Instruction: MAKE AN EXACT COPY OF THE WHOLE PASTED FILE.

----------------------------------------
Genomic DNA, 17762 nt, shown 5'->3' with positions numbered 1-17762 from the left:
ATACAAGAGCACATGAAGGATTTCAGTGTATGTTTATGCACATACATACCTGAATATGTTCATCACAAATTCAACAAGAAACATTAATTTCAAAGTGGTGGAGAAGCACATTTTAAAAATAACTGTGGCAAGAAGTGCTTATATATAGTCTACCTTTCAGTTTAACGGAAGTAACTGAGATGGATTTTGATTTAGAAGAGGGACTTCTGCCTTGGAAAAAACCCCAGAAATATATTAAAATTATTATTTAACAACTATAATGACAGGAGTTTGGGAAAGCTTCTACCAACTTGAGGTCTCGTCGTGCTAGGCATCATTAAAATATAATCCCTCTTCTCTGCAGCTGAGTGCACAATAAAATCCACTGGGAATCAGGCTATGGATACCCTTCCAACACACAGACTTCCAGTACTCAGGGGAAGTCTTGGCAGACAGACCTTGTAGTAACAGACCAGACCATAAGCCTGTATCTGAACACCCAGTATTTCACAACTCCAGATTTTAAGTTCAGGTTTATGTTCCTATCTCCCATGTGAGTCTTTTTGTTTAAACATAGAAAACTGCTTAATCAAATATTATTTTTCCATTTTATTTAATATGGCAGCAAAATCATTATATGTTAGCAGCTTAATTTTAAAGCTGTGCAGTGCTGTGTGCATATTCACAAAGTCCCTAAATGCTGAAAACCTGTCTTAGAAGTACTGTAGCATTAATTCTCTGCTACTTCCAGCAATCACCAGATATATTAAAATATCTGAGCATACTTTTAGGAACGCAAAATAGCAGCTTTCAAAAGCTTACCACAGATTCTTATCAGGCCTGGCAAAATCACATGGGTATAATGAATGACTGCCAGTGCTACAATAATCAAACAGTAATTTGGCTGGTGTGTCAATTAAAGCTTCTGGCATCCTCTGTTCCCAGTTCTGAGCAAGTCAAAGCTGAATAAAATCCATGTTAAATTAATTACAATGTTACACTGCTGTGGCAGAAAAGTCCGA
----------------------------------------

Genomic DNA, 17762 nt, shown 5'->3' with positions numbered 1-17762 from the left:
ATACAAGAGCACATGAAGGATTTCAGTGTATGTTTATGCACATACATACCTGAATATGTTCATCACAAATTCAACAAGAAACATTAATTTCAAAGTGGTGGAGAAGCACATTTTAAAAATAACTGTGGCAAGAAGTGCTTATATATAGTCTACCTTTCAGTTTAACGGAAGTAACTGAGATGGATTTTGATTTAGAAGAGGGACTTCTGCCTTGGAAAAAACCCCAGAAATATATTAAAATTATTATTTAACAACTATAATGACAGGAGTTTGGGAAAGCTTCTACCAACTTGAGGTCTCGTCGTGCTAGGCATCATTAAAATATAATCCCTCTTCTCTGCAGCTGAGTGCACAATAAAATCCACTGGGAATCAGGCTATGGATACCCTTCCAACACACAGACTTCCAGTACTCAGGGGAAGTCTTGGCAGACAGACCTTGTAGTAACAGACCAGACCATAAGCCTGTATCTGAACACCCAGTATTTCACAACTCCAGATTTTAAGTTCAGGTTTATGTTCCTATCTCCCATGTGAGTCTTTTTGTTTAAACATAGAAAACTGCTTAATCAAATATTATTTTTCCATTTTATTTAATATGGCAGCAAAATCATTATATGTTAGCAGCTTAATTTTAAAGCTGTGCAGTGCTGTGTGCATATTCACAAAGTCCCTAAATGCTGAAAACCTGTCTTAGAAGTACTGTAGCATTAATTCTCTGCTACTTCCAGCAATCACCAGATATATTAAAATATCTGAGCATACTTTTAGGAACGCAAAATAGCAGCTTTCAAAAGCTTACCACAGATTCTTATCAGGCCTGGCAAAATCACATGGGTATAATGAATGACTGCCAGTGCTACAATAATCAAACAGTAATTTGGCTGGTGTGTCAATTAAAGCTTCTGGCATCCTCTGTTCCCAGTTCTGAGCAAGTCAAAGCTGAATAAAATCCATGTTAAATTAATTACAATGTTACACTGCTGTGGCAGAAAAGTCCGA